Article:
Housman Country admits very few women, only slightly more perhaps than an Oxford college of Housman’s own era. One will not learn from this book how much Housman admired Edna St. Vincent Millay, for example, though she is one of the only poets among Housman’s contemporaries to have garnered unqualified praise from him. (His verdict on Fatal Interview was simply that it was “mighty good.”) Fair enough; she is not only a woman, she is an American, entirely too far afield for Housman Country. But I wonder why the only mention of Wendy Cope is a reference to Housman at two removes: “As Wendy Cope has noted, Clive James’s observation that Larkin ‘faces the worst on our behalf, and brings it to order’ might equally apply to Housman.” I suppose Cope, as with Housman, has the strike of popularity against her when it comes to being taken seriously by the academy. But not only is she influenced by Housman (and thus one would think a lodger in Housman Country), she is the author of the most famous contemporary squib about him, “Another Unfortunate Choice,” which does double duty as praise poem and parody:
I think I am in love with A. E. Housman,
Which puts me in a worse than usual fix.
No woman ever stood a chance with Housman,
And he’s been dead since 1936.
That “1936” leads us to do the math—suggestive of “doing sums in verse,” that backhanded compliment that Housman delivered to the Roman poet Manilius regarding the Astronomica, which Housman edited. As Dick Davis, another Housman-influenced English poet not mentioned in the book has remarked, Housman himself has a fine example of versified subtraction in “Loveliest of Trees”. (As usual, we should take Housman’s wry put-down of Manilius with a grain of salt; Housman had an early passion for astronomy, and his Latin dedication to the poem connects the scholar and the poet, the English yeoman and the Roman perhaps, in their stargazing across time and space.)
Housman, a writer of sharp light verse as well, would have appreciated Cope’s dark, English humor. Parody is surely a stretch of Housman Country; here I would have welcomed a whole chapter, both of Housman’s parodies (his evisceration of Frances Cornford’s triolet, “To a Lady Seen from a Train” for instance), and the rich field of parodies of Housman. Parker refers to Ezra Pound’s tone-deaf attempt, in passing, but doesn’t quote much from it. It begins:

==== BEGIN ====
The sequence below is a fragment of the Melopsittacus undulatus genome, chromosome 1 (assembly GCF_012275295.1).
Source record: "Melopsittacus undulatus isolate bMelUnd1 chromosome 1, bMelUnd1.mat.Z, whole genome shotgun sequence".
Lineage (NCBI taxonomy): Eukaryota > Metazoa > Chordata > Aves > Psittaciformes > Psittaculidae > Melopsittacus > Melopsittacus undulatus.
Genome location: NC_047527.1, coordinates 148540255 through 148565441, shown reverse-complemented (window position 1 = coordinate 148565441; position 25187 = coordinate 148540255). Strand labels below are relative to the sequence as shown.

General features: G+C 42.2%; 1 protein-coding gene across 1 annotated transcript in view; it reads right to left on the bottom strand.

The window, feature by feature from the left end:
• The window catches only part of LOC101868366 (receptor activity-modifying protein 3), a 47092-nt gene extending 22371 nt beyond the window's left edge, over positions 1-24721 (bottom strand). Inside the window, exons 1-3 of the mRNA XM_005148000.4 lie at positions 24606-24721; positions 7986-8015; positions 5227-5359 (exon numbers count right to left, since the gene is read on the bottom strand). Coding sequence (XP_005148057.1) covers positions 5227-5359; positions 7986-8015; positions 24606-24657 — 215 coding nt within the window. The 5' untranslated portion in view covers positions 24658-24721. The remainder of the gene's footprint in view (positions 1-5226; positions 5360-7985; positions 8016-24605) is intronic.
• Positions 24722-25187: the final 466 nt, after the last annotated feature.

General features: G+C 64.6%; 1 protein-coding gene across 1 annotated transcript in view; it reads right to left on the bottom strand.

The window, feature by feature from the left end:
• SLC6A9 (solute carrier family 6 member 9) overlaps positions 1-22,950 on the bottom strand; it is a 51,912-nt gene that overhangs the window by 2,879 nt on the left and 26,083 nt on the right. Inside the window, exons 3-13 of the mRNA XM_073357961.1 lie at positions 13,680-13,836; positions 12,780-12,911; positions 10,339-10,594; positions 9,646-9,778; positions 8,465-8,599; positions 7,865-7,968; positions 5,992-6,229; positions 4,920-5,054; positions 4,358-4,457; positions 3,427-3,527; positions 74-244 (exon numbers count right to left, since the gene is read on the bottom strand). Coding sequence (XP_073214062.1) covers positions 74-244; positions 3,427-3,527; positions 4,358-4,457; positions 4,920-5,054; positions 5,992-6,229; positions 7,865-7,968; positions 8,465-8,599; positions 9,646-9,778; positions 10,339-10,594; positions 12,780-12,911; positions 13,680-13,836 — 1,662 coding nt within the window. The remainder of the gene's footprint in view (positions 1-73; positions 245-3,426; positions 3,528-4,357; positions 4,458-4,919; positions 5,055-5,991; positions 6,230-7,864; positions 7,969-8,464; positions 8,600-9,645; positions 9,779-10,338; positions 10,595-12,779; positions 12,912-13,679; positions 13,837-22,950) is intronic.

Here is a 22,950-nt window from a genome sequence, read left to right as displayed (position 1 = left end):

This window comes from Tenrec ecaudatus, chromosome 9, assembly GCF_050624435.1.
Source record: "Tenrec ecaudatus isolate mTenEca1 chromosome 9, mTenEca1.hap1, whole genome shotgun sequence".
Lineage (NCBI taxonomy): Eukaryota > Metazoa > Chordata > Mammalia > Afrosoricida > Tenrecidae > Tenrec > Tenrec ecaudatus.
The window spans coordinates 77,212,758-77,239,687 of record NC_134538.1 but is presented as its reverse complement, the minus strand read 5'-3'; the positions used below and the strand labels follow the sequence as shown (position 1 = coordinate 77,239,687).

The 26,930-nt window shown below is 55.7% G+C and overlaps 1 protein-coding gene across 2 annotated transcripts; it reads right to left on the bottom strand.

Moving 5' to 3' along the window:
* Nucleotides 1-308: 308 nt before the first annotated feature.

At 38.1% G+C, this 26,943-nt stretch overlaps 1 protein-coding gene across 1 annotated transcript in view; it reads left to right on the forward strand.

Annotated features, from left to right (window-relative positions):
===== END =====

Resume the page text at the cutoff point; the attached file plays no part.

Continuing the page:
O woe, woe,
People are born and die,
We also shall be dead pretty soon
Therefore let us act as if we were
“O woe, woe / People are born and die” in fact sounds more like Housman imitating Browning translating Aeschylus than anything. Or take this bit of Housman’s immortal squib “Fragment of a Greek Tragedy”:
But after pondering much
To this conclusion I at last have come:
LIFE IS UNCERTAIN.
Housman’s own favorite parody of himself was Hugh Kingsmill’s (not mentioned in this book, alas), which is so convincing and dark it reads like a genuine Housman out-take, and is just as memorable:
Like enough you won’t be glad
When they come to hang you, lad,
But bacon’s not the only thing
That’s cured by hanging from a string.
Perhaps the most interesting digression to me is the chapter on “Aftermaths” (aftermath, as Housman and Parker both remind us, being, properly, “what follows the mowing”), about Housman’s influence in popular culture. Housman poems have been reckoned the third most popular source (behind the Bible and Shakespeare, to put this in perspective) for English-language book titles. (For starters, Ursula K Le Guin’s The Wind’s Twelve Corners.) The poems make appearances in countless novels, movies and television shows, from the Simpsons (Krusty the Clown quotes from “To an Athlete Dying Young” in a retirement speech) to Inspector Morse. And they continue to inspire contemporary song-writers, including the moping and melancholy Morrissey of The Smiths.